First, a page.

Leisure Cargo acquires TUI bellies
A new deal with German tour operator TUI has given Air Berlin subsidiary Leisure Cargo the responsibility since 1 April for the air freight business of all TUI member airlines, excluding French carrier Corsair, substantially boosting its cargo offering. Heiner Siegmund reports.
April 1, 2011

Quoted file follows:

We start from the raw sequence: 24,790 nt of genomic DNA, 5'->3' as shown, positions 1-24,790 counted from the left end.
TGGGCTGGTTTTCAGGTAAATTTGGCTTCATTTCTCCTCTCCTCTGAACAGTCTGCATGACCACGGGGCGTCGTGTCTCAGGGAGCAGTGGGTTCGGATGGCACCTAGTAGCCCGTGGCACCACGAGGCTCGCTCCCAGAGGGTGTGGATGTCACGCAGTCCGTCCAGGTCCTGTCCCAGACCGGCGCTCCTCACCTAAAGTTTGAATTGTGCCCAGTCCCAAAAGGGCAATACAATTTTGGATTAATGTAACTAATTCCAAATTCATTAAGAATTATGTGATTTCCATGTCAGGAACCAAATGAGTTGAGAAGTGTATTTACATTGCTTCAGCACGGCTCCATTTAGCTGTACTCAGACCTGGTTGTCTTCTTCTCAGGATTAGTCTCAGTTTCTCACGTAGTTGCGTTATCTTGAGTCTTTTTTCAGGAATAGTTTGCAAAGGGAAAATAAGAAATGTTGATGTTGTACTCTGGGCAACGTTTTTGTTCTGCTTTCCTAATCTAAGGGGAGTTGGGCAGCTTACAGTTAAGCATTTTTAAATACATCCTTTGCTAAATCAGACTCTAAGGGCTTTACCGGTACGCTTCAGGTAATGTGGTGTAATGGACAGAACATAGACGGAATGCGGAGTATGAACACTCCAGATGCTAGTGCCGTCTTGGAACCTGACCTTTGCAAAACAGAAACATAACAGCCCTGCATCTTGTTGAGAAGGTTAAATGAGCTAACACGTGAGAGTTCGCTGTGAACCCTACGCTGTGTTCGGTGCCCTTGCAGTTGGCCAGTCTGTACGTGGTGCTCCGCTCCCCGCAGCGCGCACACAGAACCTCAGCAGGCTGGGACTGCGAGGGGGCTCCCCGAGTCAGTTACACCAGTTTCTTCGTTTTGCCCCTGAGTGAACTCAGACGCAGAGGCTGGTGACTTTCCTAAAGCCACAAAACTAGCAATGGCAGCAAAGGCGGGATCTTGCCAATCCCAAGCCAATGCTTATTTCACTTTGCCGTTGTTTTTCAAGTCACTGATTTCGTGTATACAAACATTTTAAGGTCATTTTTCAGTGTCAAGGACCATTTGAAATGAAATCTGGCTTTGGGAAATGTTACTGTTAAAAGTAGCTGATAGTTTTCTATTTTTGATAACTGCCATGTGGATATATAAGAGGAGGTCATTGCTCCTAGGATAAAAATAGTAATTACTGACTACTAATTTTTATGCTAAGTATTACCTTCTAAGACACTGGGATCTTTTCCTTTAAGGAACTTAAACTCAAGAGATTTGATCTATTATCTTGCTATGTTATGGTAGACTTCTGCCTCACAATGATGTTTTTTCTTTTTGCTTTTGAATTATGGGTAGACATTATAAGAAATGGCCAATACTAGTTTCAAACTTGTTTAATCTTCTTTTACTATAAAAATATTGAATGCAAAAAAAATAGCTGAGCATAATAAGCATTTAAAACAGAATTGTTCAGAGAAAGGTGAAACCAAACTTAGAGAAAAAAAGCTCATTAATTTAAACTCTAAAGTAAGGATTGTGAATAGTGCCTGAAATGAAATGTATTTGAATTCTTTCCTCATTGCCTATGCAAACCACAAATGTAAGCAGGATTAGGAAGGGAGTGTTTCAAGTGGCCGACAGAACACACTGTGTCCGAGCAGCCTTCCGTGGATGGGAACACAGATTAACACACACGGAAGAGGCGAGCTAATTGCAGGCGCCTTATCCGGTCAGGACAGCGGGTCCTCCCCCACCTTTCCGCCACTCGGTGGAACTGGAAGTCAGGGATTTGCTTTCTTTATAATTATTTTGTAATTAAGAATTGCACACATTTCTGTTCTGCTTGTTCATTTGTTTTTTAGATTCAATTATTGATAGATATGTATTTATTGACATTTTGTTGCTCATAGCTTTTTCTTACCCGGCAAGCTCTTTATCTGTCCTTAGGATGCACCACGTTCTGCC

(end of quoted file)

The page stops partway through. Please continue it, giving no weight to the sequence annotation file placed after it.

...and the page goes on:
“We signed a total cargo management contract with TUI that gives us access to the lower deck capacity of five carriers belonging to the German tour operator,Â¡Â± managing director Ralf-Rainer Auslaender of Leisure Cargo has told Payload Asia. They include German TUIfly, Dutch Arkefly, Great Britain’s Thomson Airways, Belgian Jetairfly, and Scandinavian TUIfly Nordic. Their combined fleet comprises 126 aircraft serving 120 destinations worldwide. In addition to the dense European network, the TUI carriers mainly offer long-haul flights to tourist destinations in Thailand, Sri Lanka, Goa, Florida, the Caribbean, Kenya, the Maldives, and the United Arab Emirates in Middle East. “The TUI accord strengthens our global network substantially,Â¡Â± observes Auslaender. Since Leisure already has relationships at most of these destinations with local general sales agents, Leisure is confident it will be easy work to integrate the newly acquired capacity into its existing network. As Auslaender further points out, from 1 April each of his company’s mandate airlines is using an Air Berlin air waybill for cargo transport. This became necessary after former tourist flyer LTU – purchased in 2007 by Air Berlin and since then integrated into the Berlinheadquartered carrier’s organization – returned its air operator certificate (AOC) at the end of March. Therefore, the former carrier has disappeared from the skies and along with it, LTU’s air waybills. The annual value of the entire TUI package amounts to €30 million, Auslaender estimates. In fiscal 2010 the Duesseldorf-based sales agent turned over 85 million euros in total. According to the manager his enterprise was profitable, “but we never do reveal details because our results are included in our parent company’s financial figures.Â¡Â± Air Berlin, however, posted losses of €97 million in 2010. The carrier blamed unprecedented occurrences like the eruption of the Icelandic volcano in April last year that stopped air traffic in most parts of Europe for about a week and the extremely harsh weather conditions in January and February 2010 causing a lot of flight cancellations being responsible for most of the losses. In the light of these announcements Leisure Cargo seems to be one of the stable factors for Air Berlin.